Over two million people visit Whistler annually, primarily for alpine skiing and mountain biking at Whistler-Blackcomb. Its pedestrian village has won numerous design awards and Whistler has been voted among the top destinations in North America by major ski magazines since the mid-1990s. During the 2010 Winter Olympics, Whistler hosted most of the alpine, Nordic, luge, skeleton, and bobsled events.
ZipTrek Ecotour: Nari makes it up to Anthony for the botched ski trip with a ziptrek ecotour of the rainforest between Whistler and Blackcomb mountains with TreeTrek Tours. Traveling at speeds of almost 100 kilometers an hour, Nari and Anthony zip 100 feet above the creek.
Tojo's Restaurant: Back in Vancouver, Anthony visits amigo #2, Hidekazu Tojo, a Japanese chef from Osaka and owner of Tojo's Restaurant. Unlike a lot of transplanted Japanese chefs who get everything flown in from Tokyo, Tojo takes advantage of Vancouver's local products and rather extraordinary bounty of fresh seafood and adapts his daily menu possibilities to that. More traditionally, he gets to know his customers personally, remembering their likes and dislikes and building their meals around that knowledge. He knows, of course, what Anthony likes. First dish: tempura-fried zucchini blossoms stuffed with fresh scallop. Second dish: deep fried dungeness crab stuffed with baby dungeness crabs, japanese celery, daikon with pepper, and mustard miso dressing. Third dish: halibut cheek with morel stuffed with red-striped whitefish. Last but not least: west coast tuna toro (the fatty portion of the tuna's belly) dressed with a special wasabi (Japanese horseradish) prepared by rubbing it against a sharkskin wasabi grater to form a smooth paste. It's like a religious experience for Anthony!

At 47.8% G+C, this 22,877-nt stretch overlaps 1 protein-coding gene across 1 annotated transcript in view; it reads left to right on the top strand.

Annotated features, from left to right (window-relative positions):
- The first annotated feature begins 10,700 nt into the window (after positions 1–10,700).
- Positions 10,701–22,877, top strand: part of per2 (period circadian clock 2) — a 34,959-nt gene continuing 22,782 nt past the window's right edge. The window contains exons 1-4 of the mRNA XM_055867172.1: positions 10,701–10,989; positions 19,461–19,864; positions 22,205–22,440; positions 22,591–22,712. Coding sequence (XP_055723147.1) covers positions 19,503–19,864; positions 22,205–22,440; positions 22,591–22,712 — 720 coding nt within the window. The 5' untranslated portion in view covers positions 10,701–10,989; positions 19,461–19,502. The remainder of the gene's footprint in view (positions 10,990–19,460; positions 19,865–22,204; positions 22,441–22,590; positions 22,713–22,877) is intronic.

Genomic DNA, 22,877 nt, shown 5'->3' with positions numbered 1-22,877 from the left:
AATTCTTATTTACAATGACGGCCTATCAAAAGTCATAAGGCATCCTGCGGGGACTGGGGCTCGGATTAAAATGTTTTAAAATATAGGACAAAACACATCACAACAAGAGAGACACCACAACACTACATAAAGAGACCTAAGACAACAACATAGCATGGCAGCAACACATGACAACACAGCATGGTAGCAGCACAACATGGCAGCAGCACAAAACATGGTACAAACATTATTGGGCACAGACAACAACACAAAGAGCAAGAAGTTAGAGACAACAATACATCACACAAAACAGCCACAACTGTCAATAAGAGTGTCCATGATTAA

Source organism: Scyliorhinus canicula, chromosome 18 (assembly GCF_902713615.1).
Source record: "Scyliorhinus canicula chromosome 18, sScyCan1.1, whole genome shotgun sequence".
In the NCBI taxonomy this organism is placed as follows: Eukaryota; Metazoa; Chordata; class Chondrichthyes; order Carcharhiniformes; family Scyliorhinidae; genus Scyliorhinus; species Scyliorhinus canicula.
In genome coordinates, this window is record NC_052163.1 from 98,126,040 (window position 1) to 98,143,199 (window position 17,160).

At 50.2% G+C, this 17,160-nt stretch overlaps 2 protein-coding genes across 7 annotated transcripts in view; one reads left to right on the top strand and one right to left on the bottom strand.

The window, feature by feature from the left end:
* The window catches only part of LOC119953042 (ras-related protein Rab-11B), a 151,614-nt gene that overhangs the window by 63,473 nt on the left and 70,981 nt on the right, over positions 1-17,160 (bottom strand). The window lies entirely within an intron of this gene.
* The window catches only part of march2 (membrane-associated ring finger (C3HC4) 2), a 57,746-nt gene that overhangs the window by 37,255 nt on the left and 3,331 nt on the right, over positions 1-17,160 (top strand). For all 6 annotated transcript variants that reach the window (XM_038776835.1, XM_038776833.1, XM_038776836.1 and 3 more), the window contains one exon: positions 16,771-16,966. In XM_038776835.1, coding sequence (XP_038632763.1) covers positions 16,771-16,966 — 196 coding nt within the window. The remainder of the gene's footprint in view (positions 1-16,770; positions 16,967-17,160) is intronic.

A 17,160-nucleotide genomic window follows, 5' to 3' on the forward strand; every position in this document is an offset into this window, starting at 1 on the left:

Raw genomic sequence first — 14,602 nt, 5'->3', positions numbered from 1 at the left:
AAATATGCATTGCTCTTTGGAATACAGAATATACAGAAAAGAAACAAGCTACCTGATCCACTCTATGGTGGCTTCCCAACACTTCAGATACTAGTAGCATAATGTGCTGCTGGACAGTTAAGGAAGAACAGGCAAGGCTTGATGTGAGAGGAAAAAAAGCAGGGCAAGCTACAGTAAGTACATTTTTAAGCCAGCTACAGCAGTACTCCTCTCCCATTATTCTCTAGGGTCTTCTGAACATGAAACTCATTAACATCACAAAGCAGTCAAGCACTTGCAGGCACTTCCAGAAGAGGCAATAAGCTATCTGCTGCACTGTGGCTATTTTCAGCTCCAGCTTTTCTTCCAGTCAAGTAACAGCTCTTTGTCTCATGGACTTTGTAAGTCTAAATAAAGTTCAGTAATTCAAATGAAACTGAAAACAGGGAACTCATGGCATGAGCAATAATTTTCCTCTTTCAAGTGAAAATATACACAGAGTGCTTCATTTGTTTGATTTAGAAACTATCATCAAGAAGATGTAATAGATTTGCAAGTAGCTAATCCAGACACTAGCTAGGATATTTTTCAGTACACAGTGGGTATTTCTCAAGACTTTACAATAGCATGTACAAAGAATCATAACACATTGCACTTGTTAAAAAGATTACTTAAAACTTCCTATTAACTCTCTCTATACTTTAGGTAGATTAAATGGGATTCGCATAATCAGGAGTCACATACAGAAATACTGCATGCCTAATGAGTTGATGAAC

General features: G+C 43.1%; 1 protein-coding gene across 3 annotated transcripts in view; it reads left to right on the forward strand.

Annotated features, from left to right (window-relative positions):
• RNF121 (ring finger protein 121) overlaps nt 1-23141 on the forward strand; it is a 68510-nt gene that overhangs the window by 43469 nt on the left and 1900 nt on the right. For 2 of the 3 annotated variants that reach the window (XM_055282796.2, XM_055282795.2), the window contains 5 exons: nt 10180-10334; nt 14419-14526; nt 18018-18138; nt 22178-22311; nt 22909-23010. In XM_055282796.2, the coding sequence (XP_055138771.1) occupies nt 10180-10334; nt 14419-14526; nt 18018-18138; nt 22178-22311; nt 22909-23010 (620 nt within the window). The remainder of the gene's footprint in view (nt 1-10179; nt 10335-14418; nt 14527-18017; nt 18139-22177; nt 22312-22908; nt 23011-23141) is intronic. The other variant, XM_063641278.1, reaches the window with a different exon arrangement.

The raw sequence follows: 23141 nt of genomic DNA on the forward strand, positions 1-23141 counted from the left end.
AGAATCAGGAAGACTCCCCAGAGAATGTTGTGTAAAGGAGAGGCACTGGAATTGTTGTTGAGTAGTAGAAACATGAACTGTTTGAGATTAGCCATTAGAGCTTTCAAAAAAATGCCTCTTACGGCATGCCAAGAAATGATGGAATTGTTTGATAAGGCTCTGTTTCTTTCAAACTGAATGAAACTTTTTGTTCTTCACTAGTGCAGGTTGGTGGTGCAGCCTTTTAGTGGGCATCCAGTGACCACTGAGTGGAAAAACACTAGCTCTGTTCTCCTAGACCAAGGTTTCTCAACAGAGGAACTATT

EA Sports Headquarters: Next David, Company Product Manager of EA Sports, one of the top producers of sports video games, gives Anthony a tour of their EA Vancouver's swanky headquarters. Anthony marvels at how laid back and fun the working environment is. They even bring a chef in once a week to prepare soba dishes for the employees for lunch. Anthony observes some of the stages of development and production for a new sports game. They even use Anthony's digital likeness for one of the soccer players of an Italian team.
Movie Studio: Anthony visits a movie studio, where he makes a brief cameo appearance in the film Far Cry by German director Uwe Boll, starring Til Schweiger. Anthony plays the role of Dr. Tad Chanko, a scientist who works on genetically modified super soldiers.